Hydrofracked: One man’s quest for answers about natural gas drilling

  • Louis Meeks of Pavillion, Wyoming, holds a jar of tainted water from his well. He believes the contamination is a result of nearby natural gas drilling, particularly hydraulic fracturing.

    Abrahm Lustgarten, ProPublica
  • Louis Meeks, at home in Pavillion, Wyoming, where he's spent the last six years and most of his retirement savings trying to find out why his water well went bad.

    Abrahm Lustgarten, ProPublica
  • Photographs of day two of the blowout of what was supposed to be a new water well at Louis Meeks' Pavillion home. What started with an explosion of foam and water that crystalized into a giant ice sculpture over the drill rig, turned into a three-day eruption of as much as 6 million cubic feet of natural gas, contained only after a judge ordered EnCana engineers to use their equipment to control it.

    Abrahm Lustgarten/ Propublica
  • Al Granberg/ Propublica
  • Oily residue glimmers on the surface of a wastewater pond near a drill rig outside Pinedale, Wyoming. The blue and red semi tanks to the right are filled with fracking fluid.

    Ted Wood/Aurora Photos
  • Jeff Locker, a neighbor of the Meekses, displays water filters from the well filtration system a drilling company put in at his house two years ago. The filter shown on the left is used.

    Daniel Wallis, Reuters
  • Al Granberg/ Propublica
  • John Fenton and Donna and Louis Meeks are reflected in a tank containing contaminated water from the Meeks well. The EPA has sampled the well water and found chemicals associated with natural-gas drilling, including benzene, toluene and methane, and warned the Meekses and others to not drink the water.

    Abrahm Lustgarten/ Propublica
  • John Fenton says his property value has dropped by half because of concerns about tainted well water.

    Abrahm Lustgarten/ Propublica
  • Water, gas and oil wells dot the landscape near Pavillion, Wyoming, as shown on this map from the EPA's first round of tests of water wells northeast of town. The EPA has found that 11 water wells have contaminants associated with natural-gas drilling, including some with strong ties to the fracking process.

    Abrahm Lustgarten/ProPublica
 

Pavillion, Wyoming

There are few things a family needs more than fresh drinking water. And Louis Meeks, a burly Vietnam War veteran with deep roots in the central Wyoming grasslands, had abundant water on his 40-acre alfalfa farm, which is speckled with apple and plum trees, on a rural dirt road five miles from the town of Pavillion. For 35 years, he drew it clear and sweet from a well near the front door of the plain, eight-room ranch house that he and his wife, Donna, own. The water was so good that neighbors used to pull off the road to fill plastic jugs for themselves.

But in the spring of 2005, Meeks' water turned fetid. His tap ran cloudy, and the filmy water shimmered with rainbow swirls. The scent was sharp, like gasoline. When he ran the pump for 20 minutes, the pipes would shudder and run dry.

The area's complicated geology includes some pockets of bad water, but Meeks suspected a different cause: industrial pollution. Pavillion lies in the middle of Wyoming's huge gas patch, which has thousands of  wells. Since the mid-1990s, more than 200 gas wells have been drilled right around the tiny town, which is home to 174 people. The drilling has left abandoned toxic waste pits scattered across the landscape. But Meeks believed the gas wells themselves were to blame. They extend far underground, considerably below his water well, which was a couple of hundred feet deep. The more Meeks learned, the more he was alarmed by one especially controversial step in the drilling process. The industry calls it hydraulic fracturing: the high-pressure injection of water and a brew of chemicals into a well to break apart rock formations and release the gas inside them.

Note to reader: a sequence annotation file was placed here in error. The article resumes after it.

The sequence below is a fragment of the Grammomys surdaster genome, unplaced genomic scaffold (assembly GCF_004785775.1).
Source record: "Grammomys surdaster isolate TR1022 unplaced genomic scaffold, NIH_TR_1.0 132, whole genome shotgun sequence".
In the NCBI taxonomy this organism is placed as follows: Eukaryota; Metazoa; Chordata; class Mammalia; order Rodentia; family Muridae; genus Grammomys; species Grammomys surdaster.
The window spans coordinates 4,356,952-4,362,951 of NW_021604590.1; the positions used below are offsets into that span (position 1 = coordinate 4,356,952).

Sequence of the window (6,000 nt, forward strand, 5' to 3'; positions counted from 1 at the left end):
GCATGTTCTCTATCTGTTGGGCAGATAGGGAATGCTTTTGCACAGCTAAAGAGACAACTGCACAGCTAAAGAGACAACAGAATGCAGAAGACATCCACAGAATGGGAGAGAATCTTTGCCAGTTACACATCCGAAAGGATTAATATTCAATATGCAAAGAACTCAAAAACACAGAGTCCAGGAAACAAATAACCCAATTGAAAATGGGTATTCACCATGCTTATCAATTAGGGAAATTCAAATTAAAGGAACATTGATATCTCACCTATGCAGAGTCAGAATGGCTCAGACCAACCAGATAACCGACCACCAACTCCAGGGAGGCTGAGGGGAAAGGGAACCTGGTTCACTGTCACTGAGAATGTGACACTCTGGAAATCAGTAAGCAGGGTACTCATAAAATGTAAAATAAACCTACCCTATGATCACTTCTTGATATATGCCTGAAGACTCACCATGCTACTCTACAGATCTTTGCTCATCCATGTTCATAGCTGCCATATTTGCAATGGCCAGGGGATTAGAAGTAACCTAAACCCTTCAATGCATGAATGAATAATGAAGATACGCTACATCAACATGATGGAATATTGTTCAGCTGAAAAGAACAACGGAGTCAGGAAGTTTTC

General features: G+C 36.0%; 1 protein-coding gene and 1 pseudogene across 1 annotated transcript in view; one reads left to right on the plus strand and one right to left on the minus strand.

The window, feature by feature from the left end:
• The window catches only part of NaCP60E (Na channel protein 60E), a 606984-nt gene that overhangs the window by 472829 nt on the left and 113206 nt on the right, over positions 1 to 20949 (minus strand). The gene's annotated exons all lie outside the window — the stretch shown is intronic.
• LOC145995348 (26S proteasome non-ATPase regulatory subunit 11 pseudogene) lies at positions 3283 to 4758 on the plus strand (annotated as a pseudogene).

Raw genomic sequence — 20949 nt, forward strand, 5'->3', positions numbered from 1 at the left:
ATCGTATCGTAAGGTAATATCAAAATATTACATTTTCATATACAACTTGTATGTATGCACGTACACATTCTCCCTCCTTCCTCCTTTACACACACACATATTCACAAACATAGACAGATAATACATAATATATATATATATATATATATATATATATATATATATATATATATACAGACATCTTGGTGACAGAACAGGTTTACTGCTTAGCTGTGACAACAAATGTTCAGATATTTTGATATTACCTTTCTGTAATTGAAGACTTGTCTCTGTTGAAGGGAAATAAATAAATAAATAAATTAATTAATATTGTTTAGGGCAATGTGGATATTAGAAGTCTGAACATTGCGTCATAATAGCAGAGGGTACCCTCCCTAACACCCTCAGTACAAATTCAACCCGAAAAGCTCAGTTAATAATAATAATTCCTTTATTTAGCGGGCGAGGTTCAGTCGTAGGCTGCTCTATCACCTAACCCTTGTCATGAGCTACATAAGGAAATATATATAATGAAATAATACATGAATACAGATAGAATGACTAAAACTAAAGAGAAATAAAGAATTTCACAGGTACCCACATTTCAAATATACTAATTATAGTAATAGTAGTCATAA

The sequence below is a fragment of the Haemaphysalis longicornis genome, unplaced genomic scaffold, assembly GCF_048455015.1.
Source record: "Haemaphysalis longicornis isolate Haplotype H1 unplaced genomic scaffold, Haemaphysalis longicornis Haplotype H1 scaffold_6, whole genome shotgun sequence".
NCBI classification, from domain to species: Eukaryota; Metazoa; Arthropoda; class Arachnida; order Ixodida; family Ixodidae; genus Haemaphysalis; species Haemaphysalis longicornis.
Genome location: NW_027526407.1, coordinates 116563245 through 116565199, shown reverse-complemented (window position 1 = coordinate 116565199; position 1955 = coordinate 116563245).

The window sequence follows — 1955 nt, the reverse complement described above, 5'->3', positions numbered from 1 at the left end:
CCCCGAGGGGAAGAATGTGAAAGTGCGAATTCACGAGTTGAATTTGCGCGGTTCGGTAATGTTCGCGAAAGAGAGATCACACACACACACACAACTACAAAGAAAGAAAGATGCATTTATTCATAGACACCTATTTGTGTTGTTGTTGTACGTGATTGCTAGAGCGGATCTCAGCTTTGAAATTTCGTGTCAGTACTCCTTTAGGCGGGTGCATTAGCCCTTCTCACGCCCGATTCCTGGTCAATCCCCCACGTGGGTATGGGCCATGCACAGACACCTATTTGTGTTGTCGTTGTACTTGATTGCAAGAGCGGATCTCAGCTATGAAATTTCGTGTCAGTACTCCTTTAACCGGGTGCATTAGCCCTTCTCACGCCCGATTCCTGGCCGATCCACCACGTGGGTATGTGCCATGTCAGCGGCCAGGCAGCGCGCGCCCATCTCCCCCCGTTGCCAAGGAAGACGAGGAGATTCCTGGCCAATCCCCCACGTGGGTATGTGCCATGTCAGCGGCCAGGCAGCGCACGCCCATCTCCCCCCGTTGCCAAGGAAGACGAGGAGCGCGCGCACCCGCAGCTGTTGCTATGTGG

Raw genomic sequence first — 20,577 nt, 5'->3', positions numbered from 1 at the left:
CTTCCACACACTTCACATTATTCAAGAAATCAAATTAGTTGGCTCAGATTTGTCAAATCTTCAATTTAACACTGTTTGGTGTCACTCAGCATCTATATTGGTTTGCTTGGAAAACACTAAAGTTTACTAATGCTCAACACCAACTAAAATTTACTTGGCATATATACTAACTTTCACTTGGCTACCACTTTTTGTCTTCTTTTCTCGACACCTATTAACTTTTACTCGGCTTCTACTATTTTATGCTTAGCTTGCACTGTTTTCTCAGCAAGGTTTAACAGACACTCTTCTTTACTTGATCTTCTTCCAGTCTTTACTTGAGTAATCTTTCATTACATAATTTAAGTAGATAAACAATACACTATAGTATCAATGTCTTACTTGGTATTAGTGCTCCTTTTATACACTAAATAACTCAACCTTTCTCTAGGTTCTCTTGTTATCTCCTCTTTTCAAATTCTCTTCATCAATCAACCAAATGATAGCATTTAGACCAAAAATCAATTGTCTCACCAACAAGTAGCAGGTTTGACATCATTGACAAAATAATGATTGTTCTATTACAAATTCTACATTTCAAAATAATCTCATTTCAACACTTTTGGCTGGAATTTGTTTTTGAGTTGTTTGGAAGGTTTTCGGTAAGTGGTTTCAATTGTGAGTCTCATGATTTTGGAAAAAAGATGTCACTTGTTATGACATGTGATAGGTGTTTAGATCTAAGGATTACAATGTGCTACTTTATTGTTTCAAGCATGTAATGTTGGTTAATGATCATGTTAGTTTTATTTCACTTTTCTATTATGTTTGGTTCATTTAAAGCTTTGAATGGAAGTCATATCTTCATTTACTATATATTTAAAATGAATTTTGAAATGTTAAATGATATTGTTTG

The "fracking" process has spurred a natural gas rush that extends from New Mexico all the way to New York state. Gas has become a fashionable fuel that generates about one-fifth of the nation's electricity and heats about half of its homes. Fracking is even used for new oil wells in geologically challenging landscapes like the Bakken Formation in North Dakota and eastern Montana. But as Meeks would discover, no one really knows how far the chemicals spread underground when a well is fracked.

Three months before Meeks' water went bad, EnCana Oil & Gas USA Inc. -- one of North America's largest oil companies -- had laid pipe down Tribal Pavillion 24-2, a gas well about 500 feet from Meeks' house. EnCana said neither the drilling nor the fracking of 24-2, one of its many local gas wells, could have polluted Meeks' water well because the layer of natural gas was some 3,200 feet below the bottom of Meeks' well. The underground separation should have insulated Meeks' water supply from the gas well, the company said. However, in what it describes as a "good neighbor" gesture, EnCana began delivering a tanker truckload of fresh water to Meeks each month. State environmental officials provided little help, telling Meeks that his well water met national standards and was still safe to drink. The taste, they said, was probably from rare iron bacteria that can't easily be removed. But Meeks remained unconvinced, and his neighbors shared his worry: They stopped filling up their bottles with his water and even hesitated to touch it.

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